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“Wellbeing is a key driver in shaping the future of education and private tutoring” -What Franchise

How will children’s education franchises grow out of COVID and how will they make the learning experience more positive for children?

Posted: 03 Feb 2022 | 6 minutes read by What Franchise

As the world continues to recover from a testing two years, the beginning of 2022 presents an ideal opportunity to reflect on the way businesses and their markets have been affected by the pandemic. For the education industry, in particular, the future certainly looks different now to how it may have done pre-pandemic, with further importance placed on mindfulness and meeting the personal needs of individuals. The in-home and online tutoring company, Tutor Doctor, reviews projections for how children’s education franchises will be reacting and growing out of COVID, as well as making the learning experience more positive for children who require the services of a high-quality, personalised education brand.

The number of students being home-schooled has been on a steady rise since 2012 but has spiked significantly during the COVID-19 pandemic. Looking forward, the tutoring market is expected to grow at a compound annual growth rate of around eight per cent from 2021 to 2026. This trend results in an increase in demand for support as parents struggle to navigate the complexities inherent with home-schooling their children. As more children around the UK and globally continue to expose gaps in their education due to contingencies such as online learning not meeting the required high standards, parents are turning to private companies to supplement this lost learning.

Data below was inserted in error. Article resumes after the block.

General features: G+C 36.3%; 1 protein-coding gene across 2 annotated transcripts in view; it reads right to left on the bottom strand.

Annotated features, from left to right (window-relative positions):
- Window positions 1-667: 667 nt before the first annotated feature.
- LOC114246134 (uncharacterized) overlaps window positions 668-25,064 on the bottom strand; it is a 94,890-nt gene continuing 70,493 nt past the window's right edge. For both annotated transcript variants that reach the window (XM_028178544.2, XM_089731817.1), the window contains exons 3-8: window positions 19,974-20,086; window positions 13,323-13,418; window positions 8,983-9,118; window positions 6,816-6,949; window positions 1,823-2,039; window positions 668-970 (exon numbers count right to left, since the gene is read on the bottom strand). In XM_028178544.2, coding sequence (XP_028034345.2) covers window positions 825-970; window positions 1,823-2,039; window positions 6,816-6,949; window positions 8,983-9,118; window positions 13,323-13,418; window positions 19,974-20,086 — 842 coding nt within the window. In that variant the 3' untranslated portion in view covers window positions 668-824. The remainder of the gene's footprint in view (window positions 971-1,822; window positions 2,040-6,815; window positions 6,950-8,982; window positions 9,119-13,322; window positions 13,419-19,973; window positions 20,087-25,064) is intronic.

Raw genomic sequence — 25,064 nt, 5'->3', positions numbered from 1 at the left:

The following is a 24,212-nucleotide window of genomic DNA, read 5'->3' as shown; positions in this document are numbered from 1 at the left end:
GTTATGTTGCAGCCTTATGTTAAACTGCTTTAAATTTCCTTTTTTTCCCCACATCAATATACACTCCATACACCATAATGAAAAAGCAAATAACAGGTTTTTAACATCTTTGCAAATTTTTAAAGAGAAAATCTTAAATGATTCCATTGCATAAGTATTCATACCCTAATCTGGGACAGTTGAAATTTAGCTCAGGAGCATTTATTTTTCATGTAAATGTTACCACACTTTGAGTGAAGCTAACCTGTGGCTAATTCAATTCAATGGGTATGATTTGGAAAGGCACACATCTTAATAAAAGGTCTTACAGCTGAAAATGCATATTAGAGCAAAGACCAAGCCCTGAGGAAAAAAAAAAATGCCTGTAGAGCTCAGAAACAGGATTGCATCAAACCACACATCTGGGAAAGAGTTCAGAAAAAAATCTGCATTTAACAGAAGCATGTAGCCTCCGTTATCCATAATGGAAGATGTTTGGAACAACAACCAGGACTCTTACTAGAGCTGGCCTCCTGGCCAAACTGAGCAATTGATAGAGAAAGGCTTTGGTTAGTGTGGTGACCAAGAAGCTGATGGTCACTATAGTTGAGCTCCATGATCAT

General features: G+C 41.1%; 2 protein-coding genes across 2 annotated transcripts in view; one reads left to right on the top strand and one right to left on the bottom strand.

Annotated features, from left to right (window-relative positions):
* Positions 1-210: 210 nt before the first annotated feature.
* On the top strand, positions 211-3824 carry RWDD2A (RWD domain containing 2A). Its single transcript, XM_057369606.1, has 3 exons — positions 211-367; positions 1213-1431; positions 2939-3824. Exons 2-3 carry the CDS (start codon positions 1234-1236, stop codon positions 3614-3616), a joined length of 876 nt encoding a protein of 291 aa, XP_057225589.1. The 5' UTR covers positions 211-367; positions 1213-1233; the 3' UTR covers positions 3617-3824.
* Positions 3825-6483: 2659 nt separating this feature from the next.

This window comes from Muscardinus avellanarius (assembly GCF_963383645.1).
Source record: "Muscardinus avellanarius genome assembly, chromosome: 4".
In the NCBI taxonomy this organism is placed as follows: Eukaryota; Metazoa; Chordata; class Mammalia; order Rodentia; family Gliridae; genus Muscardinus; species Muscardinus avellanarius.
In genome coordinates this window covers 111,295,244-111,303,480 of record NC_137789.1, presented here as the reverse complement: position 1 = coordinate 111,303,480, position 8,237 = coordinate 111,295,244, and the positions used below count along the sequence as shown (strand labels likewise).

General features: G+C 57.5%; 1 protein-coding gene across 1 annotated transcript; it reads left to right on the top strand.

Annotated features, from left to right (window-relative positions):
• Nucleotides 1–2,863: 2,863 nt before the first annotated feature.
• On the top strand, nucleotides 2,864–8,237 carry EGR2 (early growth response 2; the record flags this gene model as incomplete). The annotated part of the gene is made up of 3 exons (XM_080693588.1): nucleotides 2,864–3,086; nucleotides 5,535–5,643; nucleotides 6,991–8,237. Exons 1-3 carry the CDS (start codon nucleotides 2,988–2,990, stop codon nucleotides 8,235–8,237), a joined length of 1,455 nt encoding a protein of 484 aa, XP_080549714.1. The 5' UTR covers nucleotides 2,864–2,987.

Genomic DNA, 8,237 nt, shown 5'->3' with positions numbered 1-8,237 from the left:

Frank Milner, president of Tutor Doctor, sees this movement reflected in the growth and development of the brand, which continues to supply the increasing need for its high-quality services. “It’s no surprise that we’re seeing a moment of significant growth for the domestic and international tutoring market in 2022,” says Frank.

“The last two years not only created problems and added pressures in the education industry but identified huge gaps in how education is delivered in a world where sophisticated technologies are at our disposal. While mainstream educators did what they could with the help of Zoom and other software to keep classes involved and engaged, a drop-off in the overall attainment level was natural, which is exactly why families are turning to private tutors to supplement their children’s needs.